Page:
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Performed by Thistledown Theatre in Church of St Mary the Virgin, Oxford.

A review by Julia Gasper

All photos courtesy of Flavia Catena.

Jane Austen’s Emma

What a treat it is to re-visit this sparkling classic adapted by Michael Bloom and performed in the beautiful surroundings of the University Church of St Mary the Virgin.  All the complications and nuances of the story are conveyed so that even somebody who has never read the book can follow every twist and turn and appreciate its surprises.

The production takes advantage of its setting to kick off with the wedding of Miss Taylor, Emma’s former governess, to Mr Weston, “Do you take this man to be your lawful wedded husband?” an event which Emma’s father, admirably acted by David Guthrie, can only regard as an unmitigated calamity. Guthrie’s performance as the pessimistic, hypochondriac Henry Woodhouse was outstanding. He got the comedy just right, just short of caricature, and there are many other plaudits due. Adi Himpson gave us a spirited Mr Knightley, a man of thoroughly good sense who is continually arguing with Emma, with the lively sparring and bickering that conceal their underlying attraction. When he delivers his reproof of her behaviour to Miss Bates, we applaud him for giving her the scolding that she needs and that neither her father nor her governess will give her.

Emma herself, acted by Sarah Pyper, hit the right balance of likeable and unlikeable, her bossiness and self-importance, which are the result of her upbringing, appearing comical and gradually giving way to experience. Her dreadful treatment of Harriet Smith, the protégée who likes and admires her so uncritically, has to appear comical so that we can ultimately forgive her when there is a happy ending. Sarah Pyper had a nice line in comic asides to the audience, enumerating the encores played by Jane Fairfax, and gasping in indignation when Mrs Elton calls Mr Knightley “Knightley”. The audience loved this and it was quite reminiscent of Miranda Hart.

Jane Austen's Emma

Jane Austen’s Emma

In the role of Harriet Smith, Holly Gorne was simply perfect. She conveyed the awkwardness of adolescence together with the real agonies of embarrassment, mortification and unrequited love that poor Harriet endures as a result of her high-handed friend’s interference with her life. I think it would be nice to have a better painting shown as Emma’s portrait of her. If Holly Gorne wants a future in acting, I am sure she has the talent. In the role of Jane Fairfax, the undoubtedly lovely Emily Saddler also shone. She endured Emma’s close questioning about the mysterious Mr Frank Churchill with admirable evasiveness, and when it came to the picnic at Box Hill, her eyes silently followed the blatant flirtation between Emma and the handsome and polished, but vain, Frank (Simon Marie) in a way that told their own story for anyone observant enough to see. She proudly refused the help of the conceited and over-assertive Mrs Elton (Ida Persson).

The role of Miss Bates is another of the comic creations that make this story celebrated, and although many of her garrulous monologues from the original novel had to be curtailed, Liz Hutchinson gave an amusing and touching performance. Miss Bates cannot reproach Emma for being rude to her, as without invitations from her social superiors she would be a nobody in Highbury. She must accept snubs with humility, and this is a harsh fate. When Jane Austen created Miss Bates, she herself was facing the prospect of becoming an elderly spinster. With no husband, little money and nothing to occupy her apart from housekeeping and the affairs of her nieces and nephews, Miss Bates is a pathetic figure, and this was the fate that threatened Jane Fairfax and all middle-class women who did not manage to attract a proposal. They were caught in a catch-22 situation. They needed a husband because they had no money, yet it was the women with money such as Miss Augusta Hawkins, who were likely to bag the husbands. The parents and aunts of eligible men such as Frank Churchill were always hovering to enforce this prudent – and cruel – code of behaviour.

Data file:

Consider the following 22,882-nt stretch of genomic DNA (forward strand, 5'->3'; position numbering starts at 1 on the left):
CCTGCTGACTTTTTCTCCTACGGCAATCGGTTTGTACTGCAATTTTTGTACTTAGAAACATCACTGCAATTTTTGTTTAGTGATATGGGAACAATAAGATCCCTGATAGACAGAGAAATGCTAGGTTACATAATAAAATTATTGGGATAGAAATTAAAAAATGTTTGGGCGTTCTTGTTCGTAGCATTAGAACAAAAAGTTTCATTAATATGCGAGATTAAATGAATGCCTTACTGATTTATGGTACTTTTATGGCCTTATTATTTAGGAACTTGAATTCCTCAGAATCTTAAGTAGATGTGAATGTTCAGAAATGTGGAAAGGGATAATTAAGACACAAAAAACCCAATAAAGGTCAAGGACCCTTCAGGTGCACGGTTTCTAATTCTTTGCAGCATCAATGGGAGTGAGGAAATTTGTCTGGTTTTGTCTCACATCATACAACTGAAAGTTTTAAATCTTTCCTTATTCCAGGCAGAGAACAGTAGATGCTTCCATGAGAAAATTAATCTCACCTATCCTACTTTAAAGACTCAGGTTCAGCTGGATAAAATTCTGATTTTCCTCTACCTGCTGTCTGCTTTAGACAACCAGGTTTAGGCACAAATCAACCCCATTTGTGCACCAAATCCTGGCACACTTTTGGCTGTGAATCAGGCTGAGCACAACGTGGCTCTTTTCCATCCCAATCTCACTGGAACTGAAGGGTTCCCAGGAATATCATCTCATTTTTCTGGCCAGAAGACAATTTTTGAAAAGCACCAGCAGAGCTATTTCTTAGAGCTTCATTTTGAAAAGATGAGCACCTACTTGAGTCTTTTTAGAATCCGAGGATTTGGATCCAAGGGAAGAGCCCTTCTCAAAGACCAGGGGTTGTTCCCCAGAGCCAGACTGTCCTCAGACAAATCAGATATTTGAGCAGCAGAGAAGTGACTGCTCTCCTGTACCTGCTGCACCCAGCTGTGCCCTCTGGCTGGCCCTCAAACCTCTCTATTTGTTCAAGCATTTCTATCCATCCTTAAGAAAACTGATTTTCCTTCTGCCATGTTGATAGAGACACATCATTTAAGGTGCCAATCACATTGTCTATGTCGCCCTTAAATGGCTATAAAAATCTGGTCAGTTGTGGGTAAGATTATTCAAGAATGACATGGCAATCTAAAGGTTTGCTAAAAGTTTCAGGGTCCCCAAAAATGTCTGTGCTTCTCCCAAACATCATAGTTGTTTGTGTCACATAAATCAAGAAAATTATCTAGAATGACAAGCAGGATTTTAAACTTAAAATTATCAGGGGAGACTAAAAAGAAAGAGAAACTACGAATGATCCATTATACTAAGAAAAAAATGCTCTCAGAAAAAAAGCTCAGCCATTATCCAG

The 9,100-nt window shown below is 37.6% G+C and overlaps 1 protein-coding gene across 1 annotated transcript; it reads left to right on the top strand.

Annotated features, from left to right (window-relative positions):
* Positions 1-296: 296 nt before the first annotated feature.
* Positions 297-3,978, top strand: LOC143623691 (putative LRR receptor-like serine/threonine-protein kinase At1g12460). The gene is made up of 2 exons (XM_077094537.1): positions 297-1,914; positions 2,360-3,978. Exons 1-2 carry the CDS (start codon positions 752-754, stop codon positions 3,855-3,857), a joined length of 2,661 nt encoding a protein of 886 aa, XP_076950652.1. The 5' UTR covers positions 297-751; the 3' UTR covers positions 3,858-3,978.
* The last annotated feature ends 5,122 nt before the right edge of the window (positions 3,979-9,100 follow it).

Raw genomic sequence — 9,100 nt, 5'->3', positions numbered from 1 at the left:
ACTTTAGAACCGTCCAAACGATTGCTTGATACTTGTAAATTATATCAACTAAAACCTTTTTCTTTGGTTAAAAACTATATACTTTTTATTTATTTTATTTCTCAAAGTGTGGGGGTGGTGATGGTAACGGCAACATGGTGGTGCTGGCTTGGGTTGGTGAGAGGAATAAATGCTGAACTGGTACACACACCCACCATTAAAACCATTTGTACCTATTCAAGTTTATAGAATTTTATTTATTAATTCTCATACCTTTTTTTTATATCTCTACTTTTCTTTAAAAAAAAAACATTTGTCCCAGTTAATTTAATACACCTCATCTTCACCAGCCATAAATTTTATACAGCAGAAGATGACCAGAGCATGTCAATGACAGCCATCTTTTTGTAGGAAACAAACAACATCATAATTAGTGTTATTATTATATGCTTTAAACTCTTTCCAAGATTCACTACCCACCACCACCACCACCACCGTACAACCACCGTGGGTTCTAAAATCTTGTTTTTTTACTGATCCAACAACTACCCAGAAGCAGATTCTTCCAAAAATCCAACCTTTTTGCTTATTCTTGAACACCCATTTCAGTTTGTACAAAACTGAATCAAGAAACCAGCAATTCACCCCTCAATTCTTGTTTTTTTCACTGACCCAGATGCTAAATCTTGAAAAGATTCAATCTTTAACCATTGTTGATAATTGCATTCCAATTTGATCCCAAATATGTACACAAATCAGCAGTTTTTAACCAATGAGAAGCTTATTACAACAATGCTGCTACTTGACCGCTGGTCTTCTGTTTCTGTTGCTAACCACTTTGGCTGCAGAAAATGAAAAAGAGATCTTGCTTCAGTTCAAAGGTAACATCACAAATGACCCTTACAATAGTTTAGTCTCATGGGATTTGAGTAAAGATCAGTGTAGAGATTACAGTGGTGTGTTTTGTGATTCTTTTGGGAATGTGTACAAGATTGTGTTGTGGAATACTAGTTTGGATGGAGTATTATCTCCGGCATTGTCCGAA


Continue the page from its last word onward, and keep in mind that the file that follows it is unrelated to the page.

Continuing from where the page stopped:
By a miracle, Jane Austen became a great novelist instead of a pathetic spinster. She transcended her predicament and turned everything she knew about people and relationships in her world into novels that are subtle, perceptive and wise as well as amusing. She understood that in a little country village such as Highbury there is enough going on to entertain and occupy the mind if you have the insight to observe it. Emma is a tour-de-force, with a string of misunderstandings from start to finish, all finely crafted. People don’t have to be Napoleons to be worth writing about, and a ball in the country, where a girl’s feelings are wounded, is as significant as a battle in which thousands of men are wounded or slaughtered. All human life matters, nothing is big or small. In fact, Napoleon really should have read this book, and could have learnt a few lessons about the dangers of being big-headed. Austen offers happy, positive endings where people learn from their mistakes and marry the right person to make them and those around them happy. What a blessing her novels are and how delightful it was to be able to see this production, which is running until 13th August.



All photos courtesy of Flavia Catena.


About the author: admin


Oxford based journalist and consultant, who writes about business, especially the global energy business including exploration. Also editor Oxfordprospect.co.uk. Writes about a variety of topics including production, power generation including renewables, innovation, investment, markets, technology, regulation, leadership, policy making and management.


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